Cloning and Ethics

Cloning technology today is far from perfect: it requires many attempts and only 1%, if any, of the cloned eggs become embryos and then survive. For example, the first cloned sheep, Dolly, was successful after 277 attempts. That means that with the current technology, cloning a human being would require the death of many embryos - a moral issue not easy to deal with. Some say that embryos are not fully human, so there is no moral problem; others say it is obvious they are human, since all their genetic information is already present in the embryo.

The humanness of the embryo is not the only issue of debate in human cloning. Although there are good reasons to clone animals (for example, to preserve species and valuable genomes), are there any good reasons to clone a human? Defenders of human cloning say good reasons to clone a child would be to continue a family line when a couple is infertile (an adopted child would not carry their genes), to produce organs that are needed for transplants and trigger the development of new medical treatments. Critics of human cloning say it rises legal (if you have two humans with identical DNA, how do you determine guilt or innocence in criminal cases based on DNA evidence) and religious problems (cloning is considered by many religions as unnatural, evil, ‘not God’s way of reproduction’).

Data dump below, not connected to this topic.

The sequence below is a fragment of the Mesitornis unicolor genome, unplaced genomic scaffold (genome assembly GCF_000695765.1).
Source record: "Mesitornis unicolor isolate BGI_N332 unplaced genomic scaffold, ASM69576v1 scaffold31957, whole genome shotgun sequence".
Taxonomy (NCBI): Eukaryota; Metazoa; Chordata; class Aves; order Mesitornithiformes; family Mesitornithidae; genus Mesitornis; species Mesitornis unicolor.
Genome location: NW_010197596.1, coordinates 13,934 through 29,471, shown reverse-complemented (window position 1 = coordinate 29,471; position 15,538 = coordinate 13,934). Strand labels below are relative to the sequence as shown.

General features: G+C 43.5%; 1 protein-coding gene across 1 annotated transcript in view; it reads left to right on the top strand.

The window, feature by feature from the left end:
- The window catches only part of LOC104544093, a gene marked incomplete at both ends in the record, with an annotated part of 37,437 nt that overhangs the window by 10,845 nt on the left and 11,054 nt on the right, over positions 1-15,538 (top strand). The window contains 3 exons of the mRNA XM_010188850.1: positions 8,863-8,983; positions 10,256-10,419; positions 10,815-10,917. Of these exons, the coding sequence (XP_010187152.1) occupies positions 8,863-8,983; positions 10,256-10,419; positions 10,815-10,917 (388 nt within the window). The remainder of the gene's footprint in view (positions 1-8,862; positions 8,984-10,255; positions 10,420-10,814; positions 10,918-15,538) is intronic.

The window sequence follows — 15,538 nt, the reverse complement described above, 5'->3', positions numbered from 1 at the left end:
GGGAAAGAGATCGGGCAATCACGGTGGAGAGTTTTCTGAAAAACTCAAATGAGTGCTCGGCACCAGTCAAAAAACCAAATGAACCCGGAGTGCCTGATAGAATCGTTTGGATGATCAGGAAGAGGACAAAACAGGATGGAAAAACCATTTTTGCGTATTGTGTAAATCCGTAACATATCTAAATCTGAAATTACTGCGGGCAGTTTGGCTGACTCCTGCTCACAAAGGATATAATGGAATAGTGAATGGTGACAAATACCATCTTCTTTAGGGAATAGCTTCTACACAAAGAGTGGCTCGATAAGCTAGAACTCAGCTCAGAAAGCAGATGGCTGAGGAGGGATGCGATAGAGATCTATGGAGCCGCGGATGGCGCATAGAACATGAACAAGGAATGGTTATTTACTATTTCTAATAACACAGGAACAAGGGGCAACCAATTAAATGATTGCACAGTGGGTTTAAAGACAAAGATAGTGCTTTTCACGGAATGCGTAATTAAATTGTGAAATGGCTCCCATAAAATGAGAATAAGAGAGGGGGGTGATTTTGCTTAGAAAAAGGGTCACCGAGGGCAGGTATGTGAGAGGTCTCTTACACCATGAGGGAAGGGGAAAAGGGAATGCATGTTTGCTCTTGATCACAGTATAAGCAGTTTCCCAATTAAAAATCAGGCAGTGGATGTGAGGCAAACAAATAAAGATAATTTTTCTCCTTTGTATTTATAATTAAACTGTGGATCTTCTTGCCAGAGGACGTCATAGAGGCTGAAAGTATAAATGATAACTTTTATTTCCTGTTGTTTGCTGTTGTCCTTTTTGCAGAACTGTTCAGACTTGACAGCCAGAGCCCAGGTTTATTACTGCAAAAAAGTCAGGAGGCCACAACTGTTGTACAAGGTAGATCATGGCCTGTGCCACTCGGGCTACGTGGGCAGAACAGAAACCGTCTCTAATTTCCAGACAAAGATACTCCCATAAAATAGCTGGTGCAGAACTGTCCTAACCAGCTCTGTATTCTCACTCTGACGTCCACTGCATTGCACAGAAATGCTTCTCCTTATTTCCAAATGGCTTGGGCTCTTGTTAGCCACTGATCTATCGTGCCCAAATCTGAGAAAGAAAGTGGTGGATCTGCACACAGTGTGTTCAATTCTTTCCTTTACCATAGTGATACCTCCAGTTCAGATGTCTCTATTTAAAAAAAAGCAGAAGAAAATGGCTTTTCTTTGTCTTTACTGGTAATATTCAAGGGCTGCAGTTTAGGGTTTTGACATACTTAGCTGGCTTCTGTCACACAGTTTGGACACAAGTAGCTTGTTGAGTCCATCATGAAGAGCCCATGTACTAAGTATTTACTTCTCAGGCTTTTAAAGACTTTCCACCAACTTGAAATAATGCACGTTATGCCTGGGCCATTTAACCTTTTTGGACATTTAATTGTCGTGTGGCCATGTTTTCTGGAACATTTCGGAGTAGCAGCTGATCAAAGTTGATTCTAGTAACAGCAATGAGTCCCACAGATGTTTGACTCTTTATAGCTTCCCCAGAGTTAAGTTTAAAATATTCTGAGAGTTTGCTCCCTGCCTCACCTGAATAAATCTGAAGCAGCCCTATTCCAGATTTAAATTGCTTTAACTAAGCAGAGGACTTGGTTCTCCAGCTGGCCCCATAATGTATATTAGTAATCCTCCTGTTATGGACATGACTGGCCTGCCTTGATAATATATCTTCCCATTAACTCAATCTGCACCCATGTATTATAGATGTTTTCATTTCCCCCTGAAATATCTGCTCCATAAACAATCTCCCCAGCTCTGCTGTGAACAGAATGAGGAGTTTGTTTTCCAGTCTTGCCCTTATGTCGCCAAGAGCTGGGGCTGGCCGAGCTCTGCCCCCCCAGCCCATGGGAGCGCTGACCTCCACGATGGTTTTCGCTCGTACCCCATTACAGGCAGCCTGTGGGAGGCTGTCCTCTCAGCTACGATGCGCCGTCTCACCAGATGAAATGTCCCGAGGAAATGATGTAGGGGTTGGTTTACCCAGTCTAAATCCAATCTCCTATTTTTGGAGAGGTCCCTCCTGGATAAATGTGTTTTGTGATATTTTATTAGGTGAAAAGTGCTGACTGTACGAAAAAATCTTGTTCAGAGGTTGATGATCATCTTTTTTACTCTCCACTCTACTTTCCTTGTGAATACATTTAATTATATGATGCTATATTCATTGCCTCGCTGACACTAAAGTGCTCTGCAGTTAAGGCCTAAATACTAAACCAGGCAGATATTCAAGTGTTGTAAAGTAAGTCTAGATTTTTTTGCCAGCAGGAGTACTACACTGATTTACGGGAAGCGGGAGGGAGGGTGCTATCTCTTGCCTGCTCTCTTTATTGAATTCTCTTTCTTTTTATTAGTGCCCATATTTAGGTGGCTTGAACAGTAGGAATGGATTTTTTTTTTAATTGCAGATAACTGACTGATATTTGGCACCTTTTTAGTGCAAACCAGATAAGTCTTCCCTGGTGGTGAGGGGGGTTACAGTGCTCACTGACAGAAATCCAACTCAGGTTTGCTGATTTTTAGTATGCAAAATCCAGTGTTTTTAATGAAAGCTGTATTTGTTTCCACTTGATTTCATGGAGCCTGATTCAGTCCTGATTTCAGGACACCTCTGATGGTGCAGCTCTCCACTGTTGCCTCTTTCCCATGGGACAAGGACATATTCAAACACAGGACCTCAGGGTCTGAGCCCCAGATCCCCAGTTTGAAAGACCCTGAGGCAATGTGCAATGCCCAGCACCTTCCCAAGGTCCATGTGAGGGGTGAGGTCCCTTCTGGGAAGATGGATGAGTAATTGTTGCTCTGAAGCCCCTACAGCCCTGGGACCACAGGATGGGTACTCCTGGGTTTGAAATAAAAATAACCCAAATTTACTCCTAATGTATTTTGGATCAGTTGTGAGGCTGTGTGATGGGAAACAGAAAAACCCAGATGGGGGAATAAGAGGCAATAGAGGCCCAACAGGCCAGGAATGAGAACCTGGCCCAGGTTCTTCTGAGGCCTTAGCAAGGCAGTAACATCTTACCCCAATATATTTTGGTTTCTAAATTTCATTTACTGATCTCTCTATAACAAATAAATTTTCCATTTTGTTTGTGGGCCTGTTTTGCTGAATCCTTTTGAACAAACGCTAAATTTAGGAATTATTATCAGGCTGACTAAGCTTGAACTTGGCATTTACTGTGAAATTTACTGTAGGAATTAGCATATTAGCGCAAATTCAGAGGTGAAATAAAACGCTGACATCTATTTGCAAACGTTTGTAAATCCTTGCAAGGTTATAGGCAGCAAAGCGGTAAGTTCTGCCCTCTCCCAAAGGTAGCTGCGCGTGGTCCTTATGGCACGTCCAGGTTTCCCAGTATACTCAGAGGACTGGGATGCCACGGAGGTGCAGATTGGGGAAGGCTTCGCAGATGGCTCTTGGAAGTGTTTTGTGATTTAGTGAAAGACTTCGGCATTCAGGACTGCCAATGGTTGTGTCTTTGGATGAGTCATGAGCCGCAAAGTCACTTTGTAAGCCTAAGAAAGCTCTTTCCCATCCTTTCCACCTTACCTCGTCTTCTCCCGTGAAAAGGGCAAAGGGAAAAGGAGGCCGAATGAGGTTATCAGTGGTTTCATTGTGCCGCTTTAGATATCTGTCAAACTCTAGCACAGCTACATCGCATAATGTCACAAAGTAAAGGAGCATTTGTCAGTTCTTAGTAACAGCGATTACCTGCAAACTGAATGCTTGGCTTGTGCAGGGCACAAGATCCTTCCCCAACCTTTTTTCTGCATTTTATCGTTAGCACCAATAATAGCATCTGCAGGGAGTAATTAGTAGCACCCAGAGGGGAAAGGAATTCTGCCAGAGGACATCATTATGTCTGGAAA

Bioethicists point out that the common fear about clones, that a clone of Hitler would be as bad as he was, is a myth without scientific basis, and we should weigh the risks of human cloning against its benefits. A good question is, if cloning becomes safe, should we do it?

About the Author

Diego Pineda

Diego PinedaDiego holds a master's degree in science and technology journalism from Texas A&M University and work as a science writer for Immunizations for the Public Health (I4PH), a Texas-based nonprofit corporation that provides information services on vaccines and immunizations. He enjoys writing about genetics, bioethics, and physics -- both in English or Spanish.